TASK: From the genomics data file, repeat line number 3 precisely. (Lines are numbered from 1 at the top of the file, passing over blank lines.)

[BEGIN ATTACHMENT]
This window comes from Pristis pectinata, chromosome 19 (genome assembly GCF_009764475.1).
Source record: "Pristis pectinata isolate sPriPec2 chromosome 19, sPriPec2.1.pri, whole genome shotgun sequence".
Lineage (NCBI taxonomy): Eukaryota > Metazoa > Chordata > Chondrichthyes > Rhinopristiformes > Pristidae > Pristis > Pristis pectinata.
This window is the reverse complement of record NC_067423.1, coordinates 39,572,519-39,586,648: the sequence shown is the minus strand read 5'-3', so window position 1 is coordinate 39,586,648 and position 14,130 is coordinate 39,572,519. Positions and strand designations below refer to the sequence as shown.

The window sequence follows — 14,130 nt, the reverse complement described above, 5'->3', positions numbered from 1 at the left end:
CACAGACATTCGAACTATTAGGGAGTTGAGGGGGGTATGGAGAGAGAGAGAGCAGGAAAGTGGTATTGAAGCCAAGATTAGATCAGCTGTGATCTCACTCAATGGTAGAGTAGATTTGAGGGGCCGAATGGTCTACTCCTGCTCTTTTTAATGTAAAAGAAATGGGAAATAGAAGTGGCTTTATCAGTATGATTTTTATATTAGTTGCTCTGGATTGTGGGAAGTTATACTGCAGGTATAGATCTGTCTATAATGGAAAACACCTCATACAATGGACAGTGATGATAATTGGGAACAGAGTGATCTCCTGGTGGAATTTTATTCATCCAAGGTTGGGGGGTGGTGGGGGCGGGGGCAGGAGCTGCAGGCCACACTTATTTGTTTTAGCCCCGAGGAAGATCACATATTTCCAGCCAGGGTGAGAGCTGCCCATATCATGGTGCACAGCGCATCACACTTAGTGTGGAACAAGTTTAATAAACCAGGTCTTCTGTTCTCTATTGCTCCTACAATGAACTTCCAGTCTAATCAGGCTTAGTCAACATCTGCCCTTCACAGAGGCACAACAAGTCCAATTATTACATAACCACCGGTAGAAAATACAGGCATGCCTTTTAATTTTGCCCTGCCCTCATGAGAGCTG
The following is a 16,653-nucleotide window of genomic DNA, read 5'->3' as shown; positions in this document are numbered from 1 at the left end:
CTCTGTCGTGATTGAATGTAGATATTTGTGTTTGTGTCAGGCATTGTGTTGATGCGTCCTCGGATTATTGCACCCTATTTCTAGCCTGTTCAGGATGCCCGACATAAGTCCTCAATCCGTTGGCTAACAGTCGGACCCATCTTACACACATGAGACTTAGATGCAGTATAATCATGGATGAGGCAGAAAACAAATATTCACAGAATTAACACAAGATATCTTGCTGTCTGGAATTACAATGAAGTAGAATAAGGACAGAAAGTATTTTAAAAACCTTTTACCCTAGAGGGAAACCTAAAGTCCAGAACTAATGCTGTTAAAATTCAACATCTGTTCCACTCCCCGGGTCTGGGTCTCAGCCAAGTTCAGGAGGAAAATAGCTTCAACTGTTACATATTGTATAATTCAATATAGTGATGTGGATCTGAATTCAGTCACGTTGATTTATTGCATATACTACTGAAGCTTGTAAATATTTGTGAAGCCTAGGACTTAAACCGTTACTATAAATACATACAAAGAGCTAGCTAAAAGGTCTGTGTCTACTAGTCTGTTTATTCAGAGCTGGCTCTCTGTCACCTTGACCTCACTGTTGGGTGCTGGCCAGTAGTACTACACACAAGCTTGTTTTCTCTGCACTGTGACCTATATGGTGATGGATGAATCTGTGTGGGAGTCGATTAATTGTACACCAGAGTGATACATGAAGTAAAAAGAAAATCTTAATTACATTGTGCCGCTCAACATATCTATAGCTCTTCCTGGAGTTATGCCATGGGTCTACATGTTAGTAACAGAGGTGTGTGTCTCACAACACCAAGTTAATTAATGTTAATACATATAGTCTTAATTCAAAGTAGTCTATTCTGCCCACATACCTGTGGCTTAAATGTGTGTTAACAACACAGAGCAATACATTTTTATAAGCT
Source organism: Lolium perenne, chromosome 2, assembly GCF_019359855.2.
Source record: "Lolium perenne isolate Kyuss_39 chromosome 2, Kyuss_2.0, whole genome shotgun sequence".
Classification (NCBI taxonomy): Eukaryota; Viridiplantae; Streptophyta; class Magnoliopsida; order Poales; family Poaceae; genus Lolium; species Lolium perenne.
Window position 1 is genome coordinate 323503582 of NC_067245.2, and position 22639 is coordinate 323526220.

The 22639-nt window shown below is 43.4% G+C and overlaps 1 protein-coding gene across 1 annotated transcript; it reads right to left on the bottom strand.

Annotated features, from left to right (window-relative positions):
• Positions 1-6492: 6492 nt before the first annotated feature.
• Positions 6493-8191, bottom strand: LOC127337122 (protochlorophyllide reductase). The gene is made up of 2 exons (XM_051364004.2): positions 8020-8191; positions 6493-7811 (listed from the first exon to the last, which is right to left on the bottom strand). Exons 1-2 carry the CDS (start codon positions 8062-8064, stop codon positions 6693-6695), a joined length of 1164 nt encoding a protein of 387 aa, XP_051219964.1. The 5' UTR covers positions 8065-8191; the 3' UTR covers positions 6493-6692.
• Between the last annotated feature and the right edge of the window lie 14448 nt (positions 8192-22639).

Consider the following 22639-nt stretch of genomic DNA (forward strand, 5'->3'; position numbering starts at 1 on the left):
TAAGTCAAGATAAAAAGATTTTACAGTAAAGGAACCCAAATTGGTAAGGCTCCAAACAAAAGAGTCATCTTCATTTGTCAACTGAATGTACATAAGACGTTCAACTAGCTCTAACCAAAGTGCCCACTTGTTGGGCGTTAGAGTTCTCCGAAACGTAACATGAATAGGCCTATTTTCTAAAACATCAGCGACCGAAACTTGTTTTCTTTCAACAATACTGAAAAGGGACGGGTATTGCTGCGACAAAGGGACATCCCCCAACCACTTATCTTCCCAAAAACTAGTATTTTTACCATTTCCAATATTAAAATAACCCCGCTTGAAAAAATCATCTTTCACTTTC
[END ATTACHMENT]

Lineage (NCBI taxonomy): Eukaryota > Metazoa > Chordata > Chondrichthyes > Rhinopristiformes > Pristidae > Pristis > Pristis pectinata.